Na+/H+ exchange mediates meal-stimulated ileal absorption

Surgery. 1994 Aug;116(2):388-94; discussion 394-5.


Background: The ingestion of a meal increases water and electrolyte absorption from the jejunoileum. Recent observations have implicated Na(+)-glucose cotransport as a primary mediator of meal-stimulated jejunal absorption. The current experiments tested the hypothesis that Na+/H+ exchange is a major mediator of basal and meal-stimulated ileal absorption.

Methods: Absorption studies (n = 36) were performed on dogs with 25 cm ileal Thiry-Vella fistulas. Six groups were studied for 4 hours. Luminal perfusion with 14C-polyethylene glycol was used to calculate absorption of water, sodium, chloride, and glucose. A 480 kcal canine meal was ingested in groups 2, 3, 5, and 6. Luminal amiloride (1 mmol/L) was used to inhibit Na+/H+ exchange in groups 1, 3, 4, and 6. To assess Na(+)-glucose cotransport the luminal perfusate contained either 10 mmol/L glucose (groups 1 through 3) or 10 mmol/L mannitol, a nontransported hexose (groups 4 through 6).

Results: Ileal absorption increased significantly in response to a meal in the presence of both glucose (group 2) and mannitol (group 5). Amiloride caused a significant reduction in basal and postmeal water and electrolyte absorption, largely independent of the glucose-mannitol content of the luminal perfusate. Mannitol significantly reduced basal absorption of water and electrolytes.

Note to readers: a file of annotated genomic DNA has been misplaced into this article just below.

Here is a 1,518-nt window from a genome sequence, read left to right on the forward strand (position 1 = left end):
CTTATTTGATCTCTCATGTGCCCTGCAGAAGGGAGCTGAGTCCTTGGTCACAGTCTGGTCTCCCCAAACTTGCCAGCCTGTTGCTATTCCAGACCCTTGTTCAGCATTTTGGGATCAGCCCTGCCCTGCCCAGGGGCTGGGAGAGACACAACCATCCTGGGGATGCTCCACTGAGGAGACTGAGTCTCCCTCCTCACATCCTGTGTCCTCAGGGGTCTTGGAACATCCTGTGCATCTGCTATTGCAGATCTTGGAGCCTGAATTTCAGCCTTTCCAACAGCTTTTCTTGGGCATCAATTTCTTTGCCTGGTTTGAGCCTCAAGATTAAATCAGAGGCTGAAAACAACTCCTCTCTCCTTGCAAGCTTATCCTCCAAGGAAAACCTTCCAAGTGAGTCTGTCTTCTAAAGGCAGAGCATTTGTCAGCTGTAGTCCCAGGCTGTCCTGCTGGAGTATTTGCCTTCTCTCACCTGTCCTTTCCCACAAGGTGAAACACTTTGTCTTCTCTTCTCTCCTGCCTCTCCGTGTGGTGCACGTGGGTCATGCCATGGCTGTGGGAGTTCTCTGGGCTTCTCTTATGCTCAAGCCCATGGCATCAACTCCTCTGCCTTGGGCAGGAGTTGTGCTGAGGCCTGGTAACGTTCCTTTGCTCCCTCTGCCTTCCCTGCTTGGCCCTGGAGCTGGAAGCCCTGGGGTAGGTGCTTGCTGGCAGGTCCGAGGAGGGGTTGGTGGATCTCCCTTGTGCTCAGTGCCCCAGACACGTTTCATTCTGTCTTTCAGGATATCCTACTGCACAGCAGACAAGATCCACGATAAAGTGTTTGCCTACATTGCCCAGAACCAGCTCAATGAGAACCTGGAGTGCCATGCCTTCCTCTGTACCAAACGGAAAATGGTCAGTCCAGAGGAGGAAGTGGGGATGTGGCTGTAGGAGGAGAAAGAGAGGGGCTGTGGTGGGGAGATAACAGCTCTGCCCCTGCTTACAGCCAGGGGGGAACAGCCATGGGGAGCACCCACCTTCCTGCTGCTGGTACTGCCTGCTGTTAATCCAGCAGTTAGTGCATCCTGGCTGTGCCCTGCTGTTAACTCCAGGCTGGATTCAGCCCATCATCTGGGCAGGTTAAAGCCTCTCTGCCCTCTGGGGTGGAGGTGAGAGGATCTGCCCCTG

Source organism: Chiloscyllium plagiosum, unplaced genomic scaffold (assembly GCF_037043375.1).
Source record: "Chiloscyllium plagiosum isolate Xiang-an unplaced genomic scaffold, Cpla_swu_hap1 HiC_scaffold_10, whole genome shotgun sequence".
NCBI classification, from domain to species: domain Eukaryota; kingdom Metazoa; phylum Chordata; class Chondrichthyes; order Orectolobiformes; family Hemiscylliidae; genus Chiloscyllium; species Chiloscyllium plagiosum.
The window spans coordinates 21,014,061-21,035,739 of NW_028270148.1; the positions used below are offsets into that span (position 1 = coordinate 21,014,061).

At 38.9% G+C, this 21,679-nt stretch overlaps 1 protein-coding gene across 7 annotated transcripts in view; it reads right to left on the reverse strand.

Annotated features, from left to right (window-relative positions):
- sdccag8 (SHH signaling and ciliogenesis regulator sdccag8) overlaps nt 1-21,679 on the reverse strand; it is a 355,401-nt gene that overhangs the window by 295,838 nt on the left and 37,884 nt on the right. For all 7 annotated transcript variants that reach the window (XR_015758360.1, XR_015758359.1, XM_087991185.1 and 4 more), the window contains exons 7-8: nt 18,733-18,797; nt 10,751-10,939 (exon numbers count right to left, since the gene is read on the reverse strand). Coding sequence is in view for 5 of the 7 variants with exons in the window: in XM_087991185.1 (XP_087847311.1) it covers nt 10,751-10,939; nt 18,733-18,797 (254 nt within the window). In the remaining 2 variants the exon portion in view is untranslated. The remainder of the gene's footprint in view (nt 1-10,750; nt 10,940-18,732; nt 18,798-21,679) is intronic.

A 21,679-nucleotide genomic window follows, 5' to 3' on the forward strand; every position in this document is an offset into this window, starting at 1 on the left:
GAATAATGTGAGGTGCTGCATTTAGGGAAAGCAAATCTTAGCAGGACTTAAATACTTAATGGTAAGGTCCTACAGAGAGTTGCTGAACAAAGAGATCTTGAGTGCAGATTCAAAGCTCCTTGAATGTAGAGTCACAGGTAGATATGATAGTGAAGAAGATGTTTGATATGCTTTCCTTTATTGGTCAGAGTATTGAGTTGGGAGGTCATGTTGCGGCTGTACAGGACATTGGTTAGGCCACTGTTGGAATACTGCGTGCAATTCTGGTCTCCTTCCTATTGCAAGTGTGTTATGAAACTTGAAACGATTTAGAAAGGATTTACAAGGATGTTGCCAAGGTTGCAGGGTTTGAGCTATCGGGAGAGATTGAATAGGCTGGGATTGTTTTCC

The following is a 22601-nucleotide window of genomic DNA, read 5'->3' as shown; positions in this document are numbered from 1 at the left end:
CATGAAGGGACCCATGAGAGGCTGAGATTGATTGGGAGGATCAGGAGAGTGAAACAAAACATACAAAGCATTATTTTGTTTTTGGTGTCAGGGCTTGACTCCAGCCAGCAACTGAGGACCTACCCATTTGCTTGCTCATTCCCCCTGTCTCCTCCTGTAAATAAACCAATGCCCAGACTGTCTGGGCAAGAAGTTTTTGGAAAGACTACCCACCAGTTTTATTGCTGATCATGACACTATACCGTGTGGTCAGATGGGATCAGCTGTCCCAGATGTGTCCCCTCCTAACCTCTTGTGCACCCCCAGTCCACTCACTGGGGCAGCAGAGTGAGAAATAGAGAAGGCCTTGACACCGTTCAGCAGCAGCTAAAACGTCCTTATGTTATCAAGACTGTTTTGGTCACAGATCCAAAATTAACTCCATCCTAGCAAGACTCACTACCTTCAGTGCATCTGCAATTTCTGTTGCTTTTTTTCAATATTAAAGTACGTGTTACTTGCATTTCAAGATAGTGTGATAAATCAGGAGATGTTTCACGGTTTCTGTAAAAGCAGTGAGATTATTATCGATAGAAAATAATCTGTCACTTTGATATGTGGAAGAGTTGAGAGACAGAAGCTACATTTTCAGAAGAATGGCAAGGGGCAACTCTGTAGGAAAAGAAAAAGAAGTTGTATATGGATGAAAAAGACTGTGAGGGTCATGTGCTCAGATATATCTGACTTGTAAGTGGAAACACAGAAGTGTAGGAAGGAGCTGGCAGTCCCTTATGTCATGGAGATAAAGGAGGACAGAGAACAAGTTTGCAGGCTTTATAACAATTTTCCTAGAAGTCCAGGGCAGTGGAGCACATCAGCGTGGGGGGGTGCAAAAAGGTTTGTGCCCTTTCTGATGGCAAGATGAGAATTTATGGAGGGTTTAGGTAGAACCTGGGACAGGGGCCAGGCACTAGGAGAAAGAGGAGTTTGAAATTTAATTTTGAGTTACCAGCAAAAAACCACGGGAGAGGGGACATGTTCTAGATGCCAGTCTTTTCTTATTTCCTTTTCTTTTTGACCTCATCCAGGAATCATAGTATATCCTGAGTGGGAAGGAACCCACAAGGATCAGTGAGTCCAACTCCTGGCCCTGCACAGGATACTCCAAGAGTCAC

Conclusions: These data indicate that both Na+/H+ exchange and Na(+)-glucose cotransport contribute to basal ileal water and electrolyte absorption, whereas Na+/H+ exchange appears to be the primary mediator of meal-stimulated ileal absorption. Na+/H+ exchange appears to play a major role in the physiologic regulation of postprandial ileal absorption.

Publication types

  • Research Support, U.S. Gov't, P.H.S.

MeSH terms

  • Amiloride / pharmacology
  • Animals
  • Dogs
  • Female
  • Food
  • Glucose / metabolism
  • Ileum / metabolism*
  • Intestinal Absorption*
  • Protons
  • Sodium / metabolism*


  • Protons
  • Amiloride
  • Sodium
  • Glucose